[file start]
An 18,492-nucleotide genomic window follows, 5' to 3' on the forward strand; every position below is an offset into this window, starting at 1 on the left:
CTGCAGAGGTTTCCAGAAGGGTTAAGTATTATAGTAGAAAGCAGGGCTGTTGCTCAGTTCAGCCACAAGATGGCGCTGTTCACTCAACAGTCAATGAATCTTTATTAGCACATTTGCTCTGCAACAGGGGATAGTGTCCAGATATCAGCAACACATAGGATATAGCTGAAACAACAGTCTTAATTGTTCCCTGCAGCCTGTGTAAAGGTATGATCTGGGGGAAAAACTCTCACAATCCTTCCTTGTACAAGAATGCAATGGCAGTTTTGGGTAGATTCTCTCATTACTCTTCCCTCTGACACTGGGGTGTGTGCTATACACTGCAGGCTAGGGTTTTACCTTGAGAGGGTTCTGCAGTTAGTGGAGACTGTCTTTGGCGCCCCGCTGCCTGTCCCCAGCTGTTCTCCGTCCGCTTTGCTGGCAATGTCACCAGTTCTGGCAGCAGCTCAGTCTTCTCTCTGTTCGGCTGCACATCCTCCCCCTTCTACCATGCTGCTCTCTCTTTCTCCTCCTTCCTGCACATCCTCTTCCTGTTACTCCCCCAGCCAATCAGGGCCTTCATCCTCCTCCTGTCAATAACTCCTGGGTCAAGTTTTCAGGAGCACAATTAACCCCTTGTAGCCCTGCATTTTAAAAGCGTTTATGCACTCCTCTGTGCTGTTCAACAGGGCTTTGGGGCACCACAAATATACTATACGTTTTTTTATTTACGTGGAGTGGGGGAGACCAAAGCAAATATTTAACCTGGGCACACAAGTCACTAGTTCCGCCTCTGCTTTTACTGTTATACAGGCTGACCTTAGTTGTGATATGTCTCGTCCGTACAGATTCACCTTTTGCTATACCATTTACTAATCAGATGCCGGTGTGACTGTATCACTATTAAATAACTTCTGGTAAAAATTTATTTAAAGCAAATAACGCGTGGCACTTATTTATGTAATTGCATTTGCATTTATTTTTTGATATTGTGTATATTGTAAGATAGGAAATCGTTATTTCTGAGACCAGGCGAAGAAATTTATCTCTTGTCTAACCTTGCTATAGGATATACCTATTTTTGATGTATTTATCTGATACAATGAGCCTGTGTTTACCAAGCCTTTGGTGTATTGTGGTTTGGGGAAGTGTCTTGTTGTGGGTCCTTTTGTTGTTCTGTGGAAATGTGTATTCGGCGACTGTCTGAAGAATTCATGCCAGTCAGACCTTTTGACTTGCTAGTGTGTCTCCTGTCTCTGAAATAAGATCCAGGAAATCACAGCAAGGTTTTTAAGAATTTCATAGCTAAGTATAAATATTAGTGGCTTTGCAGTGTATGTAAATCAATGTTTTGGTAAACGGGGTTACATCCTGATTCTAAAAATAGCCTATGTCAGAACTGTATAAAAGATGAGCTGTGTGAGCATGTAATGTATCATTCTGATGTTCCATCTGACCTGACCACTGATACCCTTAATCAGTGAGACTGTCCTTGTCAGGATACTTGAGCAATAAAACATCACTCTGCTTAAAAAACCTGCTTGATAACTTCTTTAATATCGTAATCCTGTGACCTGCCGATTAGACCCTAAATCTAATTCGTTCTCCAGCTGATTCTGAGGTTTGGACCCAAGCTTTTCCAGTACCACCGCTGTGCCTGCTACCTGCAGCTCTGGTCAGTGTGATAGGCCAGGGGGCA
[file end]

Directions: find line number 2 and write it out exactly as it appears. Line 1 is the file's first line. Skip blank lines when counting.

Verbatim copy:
CTGCAGAGGTTTCCAGAAGGGTTAAGTATTATAGTAGAAAGCAGGGCTGTTGCTCAGTTCAGCCACAAGATGGCGCTGTTCACTCAACAGTCAATGAATCTTTATTAGCACATTTGCTCTGCAACAGGGGATAGTGTCCAGATATCAGCAACACATAGGATATAGCTGAAACAACAGTCTTAATTGTTCCCTGCAGCCTGTGTAAAGGTATGATCTGGGGGAAAAACTCTCACAATCCTTCCTTGTACAAGAATGCAATGGCAGTTTTGGGTAGATTCTCTCATTACTCTTCCCTCTGACACTGGGGTGTGTGCTATACACTGCAGGCTAGGGTTTTACCTTGAGAGGGTTCTGCAGTTAGTGGAGACTGTCTTTGGCGCCCCGCTGCCTGTCCCCAGCTGTTCTCCGTCCGCTTTGCTGGCAATGTCACCAGTTCTGGCAGCAGCTCAGTCTTCTCTCTGTTCGGCTGCACATCCTCCCCCTTCTACCATGCTGCTCTCTCTTTCTCCTCCTTCCTGCACATCCTCTTCCTGTTACTCCCCCAGCCAATCAGGGCCTTCATCCTCCTCCTGTCAATAACTCCTGGGTCAAGTTTTCAGGAGCACAATTAACCCCTTGTAGCCCTGCATTTTAAAAGCGTTTATGCACTCCTCTGTGCTGTTCAACAGGGCTTTGGGGCACCACAAATATACTATACGTTTTTTTATTTACGTGGAGTGGGGGAGACCAAAGCAAATATTTAACCTGGGCACACAAGTCACTAGTTCCGCCTCTGCTTTTACTGTTATACAGGCTGACCTTAGTTGTGATATGTCTCGTCCGTACAGATTCACCTTTTGCTATACCATTTACTAATCAGATGCCGGTGTGACTGTATCACTATTAAATAACTTCTGGTAAAAATTTATTTAAAGCAAATAACGCGTGGCACTTATTTATGTAATTGCATTTGCATTTATTTTTTGATATTGTGTATATTGTAAGATAGGAAATCGTTATTTCTGAGACCAGGCGAAGAAATTTATCTCTTGTCTAACCTTGCTATAGGATATACCTATTTTTGATGTATTTATCTGATACAATGAGCCTGTGTTTACCAAGCCTTTGGTGTATTGTGGTTTGGGGAAGTGTCTTGTTGTGGGTCCTTTTGTTGTTCTGTGGAAATGTGTATTCGGCGACTGTCTGAAGAATTCATGCCAGTCAGACCTTTTGACTTGCTAGTGTGTCTCCTGTCTCTGAAATAAGATCCAGGAAATCACAGCAAGGTTTTTAAGAATTTCATAGCTAAGTATAAATATTAGTGGCTTTGCAGTGTATGTAAATCAATGTTTTGGTAAACGGGGTTACATCCTGATTCTAAAAATAGCCTATGTCAGAACTGTATAAAAGATGAGCTGTGTGAGCATGTAATGTATCATTCTGATGTTCCATCTGACCTGACCACTGATACCCTTAATCAGTGAGACTGTCCTTGTCAGGATACTTGAGCAATAAAACATCACTCTGCTTAAAAAACCTGCTTGATAACTTCTTTAATATCGTAATCCTGTGACCTGCCGATTAGACCCTAAATCTAATTCGTTCTCCAGCTGATTCTGAGGTTTGGACCCAAGCTTTTCCAGTACCACCGCTGTGCCTGCTACCTGCAGCTCTGGTCAGTGTGATAGGCCAGGGGGCA